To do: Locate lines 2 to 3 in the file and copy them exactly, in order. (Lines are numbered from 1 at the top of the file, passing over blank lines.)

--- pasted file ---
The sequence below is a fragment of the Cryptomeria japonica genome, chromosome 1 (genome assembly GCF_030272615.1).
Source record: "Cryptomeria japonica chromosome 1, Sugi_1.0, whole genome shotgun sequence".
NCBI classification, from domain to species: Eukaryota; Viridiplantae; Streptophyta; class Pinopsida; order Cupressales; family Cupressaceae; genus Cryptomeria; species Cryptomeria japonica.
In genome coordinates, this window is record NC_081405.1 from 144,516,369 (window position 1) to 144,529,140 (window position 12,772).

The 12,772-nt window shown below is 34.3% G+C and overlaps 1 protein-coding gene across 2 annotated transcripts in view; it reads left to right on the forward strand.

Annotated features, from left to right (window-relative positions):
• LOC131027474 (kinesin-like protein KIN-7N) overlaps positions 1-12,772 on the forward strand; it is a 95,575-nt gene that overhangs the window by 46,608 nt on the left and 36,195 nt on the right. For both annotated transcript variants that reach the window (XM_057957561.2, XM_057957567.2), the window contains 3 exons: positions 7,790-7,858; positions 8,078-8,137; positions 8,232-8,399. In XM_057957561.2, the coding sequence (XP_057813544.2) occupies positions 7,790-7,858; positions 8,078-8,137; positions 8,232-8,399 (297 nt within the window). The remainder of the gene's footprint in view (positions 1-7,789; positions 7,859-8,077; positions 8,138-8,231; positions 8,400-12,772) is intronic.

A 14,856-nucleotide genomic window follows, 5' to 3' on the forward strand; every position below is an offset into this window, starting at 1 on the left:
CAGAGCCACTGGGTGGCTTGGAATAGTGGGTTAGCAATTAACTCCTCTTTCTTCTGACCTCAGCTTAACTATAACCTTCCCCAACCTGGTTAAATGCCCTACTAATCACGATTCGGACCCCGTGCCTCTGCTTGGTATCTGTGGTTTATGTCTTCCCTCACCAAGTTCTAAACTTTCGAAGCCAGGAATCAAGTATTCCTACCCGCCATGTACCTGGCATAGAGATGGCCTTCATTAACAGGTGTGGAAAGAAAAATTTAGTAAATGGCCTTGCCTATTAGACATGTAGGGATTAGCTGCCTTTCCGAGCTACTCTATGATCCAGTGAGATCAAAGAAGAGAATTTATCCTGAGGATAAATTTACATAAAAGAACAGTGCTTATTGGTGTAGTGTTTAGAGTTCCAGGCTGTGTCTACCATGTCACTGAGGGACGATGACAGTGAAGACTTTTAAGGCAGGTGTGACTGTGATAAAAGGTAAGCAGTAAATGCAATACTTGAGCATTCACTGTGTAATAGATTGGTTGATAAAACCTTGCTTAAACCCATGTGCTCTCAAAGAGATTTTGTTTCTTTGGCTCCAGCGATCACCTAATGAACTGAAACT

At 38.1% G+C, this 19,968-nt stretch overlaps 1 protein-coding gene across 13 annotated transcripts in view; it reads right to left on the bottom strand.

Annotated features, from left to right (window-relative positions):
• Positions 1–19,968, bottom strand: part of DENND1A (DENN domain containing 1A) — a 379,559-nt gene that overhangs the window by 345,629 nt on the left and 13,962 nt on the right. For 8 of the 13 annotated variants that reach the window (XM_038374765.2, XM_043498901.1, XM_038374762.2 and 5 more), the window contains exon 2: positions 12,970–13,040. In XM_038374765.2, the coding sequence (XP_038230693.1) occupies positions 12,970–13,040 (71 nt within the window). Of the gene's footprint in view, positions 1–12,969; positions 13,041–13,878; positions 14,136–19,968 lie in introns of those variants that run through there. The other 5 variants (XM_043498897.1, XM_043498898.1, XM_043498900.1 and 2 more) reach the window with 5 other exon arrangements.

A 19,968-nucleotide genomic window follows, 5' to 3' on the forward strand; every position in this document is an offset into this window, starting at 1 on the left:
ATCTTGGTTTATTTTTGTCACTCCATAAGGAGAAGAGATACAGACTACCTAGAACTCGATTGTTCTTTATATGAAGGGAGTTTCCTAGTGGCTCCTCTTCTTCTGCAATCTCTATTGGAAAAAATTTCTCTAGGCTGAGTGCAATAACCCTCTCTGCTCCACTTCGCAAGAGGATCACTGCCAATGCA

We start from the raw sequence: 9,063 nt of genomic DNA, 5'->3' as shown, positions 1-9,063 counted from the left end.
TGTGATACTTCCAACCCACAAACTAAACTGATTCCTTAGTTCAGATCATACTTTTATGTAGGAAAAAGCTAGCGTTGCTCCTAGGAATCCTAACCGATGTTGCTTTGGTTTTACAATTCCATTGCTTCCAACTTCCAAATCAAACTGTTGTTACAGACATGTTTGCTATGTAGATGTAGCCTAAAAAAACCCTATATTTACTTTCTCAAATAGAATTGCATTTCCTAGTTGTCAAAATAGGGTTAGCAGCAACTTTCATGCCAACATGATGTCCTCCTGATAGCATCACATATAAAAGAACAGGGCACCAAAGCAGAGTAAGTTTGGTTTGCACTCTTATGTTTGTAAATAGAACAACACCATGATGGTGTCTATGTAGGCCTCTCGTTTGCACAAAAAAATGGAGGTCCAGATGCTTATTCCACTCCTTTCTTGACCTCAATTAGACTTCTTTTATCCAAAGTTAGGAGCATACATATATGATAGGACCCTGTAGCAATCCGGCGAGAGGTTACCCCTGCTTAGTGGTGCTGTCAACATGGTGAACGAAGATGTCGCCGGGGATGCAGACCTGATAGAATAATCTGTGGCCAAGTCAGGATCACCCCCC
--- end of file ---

Source record: "Cryptomeria japonica chromosome 1, Sugi_1.0, whole genome shotgun sequence".
NCBI classification, from domain to species: Eukaryota; Viridiplantae; Streptophyta; class Pinopsida; order Cupressales; family Cupressaceae; genus Cryptomeria; species Cryptomeria japonica.